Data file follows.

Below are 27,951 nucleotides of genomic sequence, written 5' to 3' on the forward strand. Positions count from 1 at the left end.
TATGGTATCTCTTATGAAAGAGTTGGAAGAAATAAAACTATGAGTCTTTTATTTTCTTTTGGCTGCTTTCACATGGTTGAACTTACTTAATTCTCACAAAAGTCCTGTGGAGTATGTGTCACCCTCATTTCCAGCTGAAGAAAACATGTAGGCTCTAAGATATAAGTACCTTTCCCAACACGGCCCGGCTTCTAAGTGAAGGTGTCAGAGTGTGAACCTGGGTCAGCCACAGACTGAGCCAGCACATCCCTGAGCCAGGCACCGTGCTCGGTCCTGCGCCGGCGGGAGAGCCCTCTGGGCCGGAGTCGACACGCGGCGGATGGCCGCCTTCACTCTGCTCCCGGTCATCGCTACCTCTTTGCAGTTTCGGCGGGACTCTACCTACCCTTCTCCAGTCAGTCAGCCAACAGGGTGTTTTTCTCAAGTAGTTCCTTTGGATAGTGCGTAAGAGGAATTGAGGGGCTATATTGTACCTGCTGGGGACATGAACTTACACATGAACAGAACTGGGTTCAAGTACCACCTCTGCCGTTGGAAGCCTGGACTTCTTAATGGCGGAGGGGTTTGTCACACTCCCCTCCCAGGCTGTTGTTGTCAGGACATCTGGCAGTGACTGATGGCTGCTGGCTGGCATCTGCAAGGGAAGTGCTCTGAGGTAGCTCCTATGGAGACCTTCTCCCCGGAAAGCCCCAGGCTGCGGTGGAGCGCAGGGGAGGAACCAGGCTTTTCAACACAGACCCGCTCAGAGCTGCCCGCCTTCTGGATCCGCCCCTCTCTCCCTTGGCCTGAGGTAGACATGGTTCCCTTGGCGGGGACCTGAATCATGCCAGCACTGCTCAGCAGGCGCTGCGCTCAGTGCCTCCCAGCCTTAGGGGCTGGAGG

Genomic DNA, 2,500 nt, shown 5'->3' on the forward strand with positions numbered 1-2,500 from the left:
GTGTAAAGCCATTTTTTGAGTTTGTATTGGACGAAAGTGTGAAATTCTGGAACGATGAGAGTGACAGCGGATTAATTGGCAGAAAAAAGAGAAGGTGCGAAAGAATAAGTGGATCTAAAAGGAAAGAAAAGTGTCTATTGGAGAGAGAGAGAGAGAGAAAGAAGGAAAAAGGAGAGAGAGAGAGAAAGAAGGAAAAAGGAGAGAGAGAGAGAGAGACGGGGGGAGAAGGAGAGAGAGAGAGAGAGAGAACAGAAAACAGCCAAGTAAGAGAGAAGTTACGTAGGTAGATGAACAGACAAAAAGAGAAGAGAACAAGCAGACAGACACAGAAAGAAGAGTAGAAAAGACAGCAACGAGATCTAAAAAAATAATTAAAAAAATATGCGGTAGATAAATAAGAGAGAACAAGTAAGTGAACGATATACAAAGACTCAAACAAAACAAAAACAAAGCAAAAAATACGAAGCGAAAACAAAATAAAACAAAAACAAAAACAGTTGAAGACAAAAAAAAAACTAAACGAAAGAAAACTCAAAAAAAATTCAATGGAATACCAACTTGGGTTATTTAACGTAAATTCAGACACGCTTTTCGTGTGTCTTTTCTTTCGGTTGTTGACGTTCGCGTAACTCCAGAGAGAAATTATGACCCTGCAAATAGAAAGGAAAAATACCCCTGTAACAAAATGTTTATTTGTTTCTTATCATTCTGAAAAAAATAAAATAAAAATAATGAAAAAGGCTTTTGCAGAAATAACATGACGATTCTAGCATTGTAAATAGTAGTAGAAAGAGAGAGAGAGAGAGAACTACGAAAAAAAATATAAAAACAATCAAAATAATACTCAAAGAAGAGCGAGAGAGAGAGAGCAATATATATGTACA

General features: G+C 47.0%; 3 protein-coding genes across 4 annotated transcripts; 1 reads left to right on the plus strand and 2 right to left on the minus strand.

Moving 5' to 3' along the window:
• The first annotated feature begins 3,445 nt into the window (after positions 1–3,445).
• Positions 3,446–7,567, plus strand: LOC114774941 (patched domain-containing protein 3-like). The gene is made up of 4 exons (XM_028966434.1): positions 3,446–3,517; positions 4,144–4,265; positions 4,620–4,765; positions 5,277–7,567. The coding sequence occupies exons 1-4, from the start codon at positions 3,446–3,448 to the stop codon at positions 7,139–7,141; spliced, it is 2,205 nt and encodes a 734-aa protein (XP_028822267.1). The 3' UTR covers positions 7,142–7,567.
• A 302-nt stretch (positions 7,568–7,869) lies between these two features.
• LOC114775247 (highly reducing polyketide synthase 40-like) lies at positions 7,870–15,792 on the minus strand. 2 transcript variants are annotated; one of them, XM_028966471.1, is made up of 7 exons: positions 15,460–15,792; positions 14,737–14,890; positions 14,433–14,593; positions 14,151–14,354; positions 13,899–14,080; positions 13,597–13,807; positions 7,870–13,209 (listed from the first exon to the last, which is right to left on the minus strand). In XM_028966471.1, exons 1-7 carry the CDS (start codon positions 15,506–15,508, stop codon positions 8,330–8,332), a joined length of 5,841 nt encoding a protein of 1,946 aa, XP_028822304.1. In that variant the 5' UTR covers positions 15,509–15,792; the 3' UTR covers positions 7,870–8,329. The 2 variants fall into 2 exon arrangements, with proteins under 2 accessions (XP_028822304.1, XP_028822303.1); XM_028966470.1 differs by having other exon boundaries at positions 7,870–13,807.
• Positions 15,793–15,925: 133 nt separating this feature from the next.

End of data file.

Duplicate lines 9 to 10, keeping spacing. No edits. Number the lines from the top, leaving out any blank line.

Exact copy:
• A 302-nt stretch (positions 7,568–7,869) lies between these two features.
• LOC114775247 (highly reducing polyketide synthase 40-like) lies at positions 7,870–15,792 on the minus strand. 2 transcript variants are annotated; one of them, XM_028966471.1, is made up of 7 exons: positions 15,460–15,792; positions 14,737–14,890; positions 14,433–14,593; positions 14,151–14,354; positions 13,899–14,080; positions 13,597–13,807; positions 7,870–13,209 (listed from the first exon to the last, which is right to left on the minus strand). In XM_028966471.1, exons 1-7 carry the CDS (start codon positions 15,506–15,508, stop codon positions 8,330–8,332), a joined length of 5,841 nt encoding a protein of 1,946 aa, XP_028822304.1. In that variant the 5' UTR covers positions 15,509–15,792; the 3' UTR covers positions 7,870–8,329. The 2 variants fall into 2 exon arrangements, with proteins under 2 accessions (XP_028822304.1, XP_028822303.1); XM_028966470.1 differs by having other exon boundaries at positions 7,870–13,807.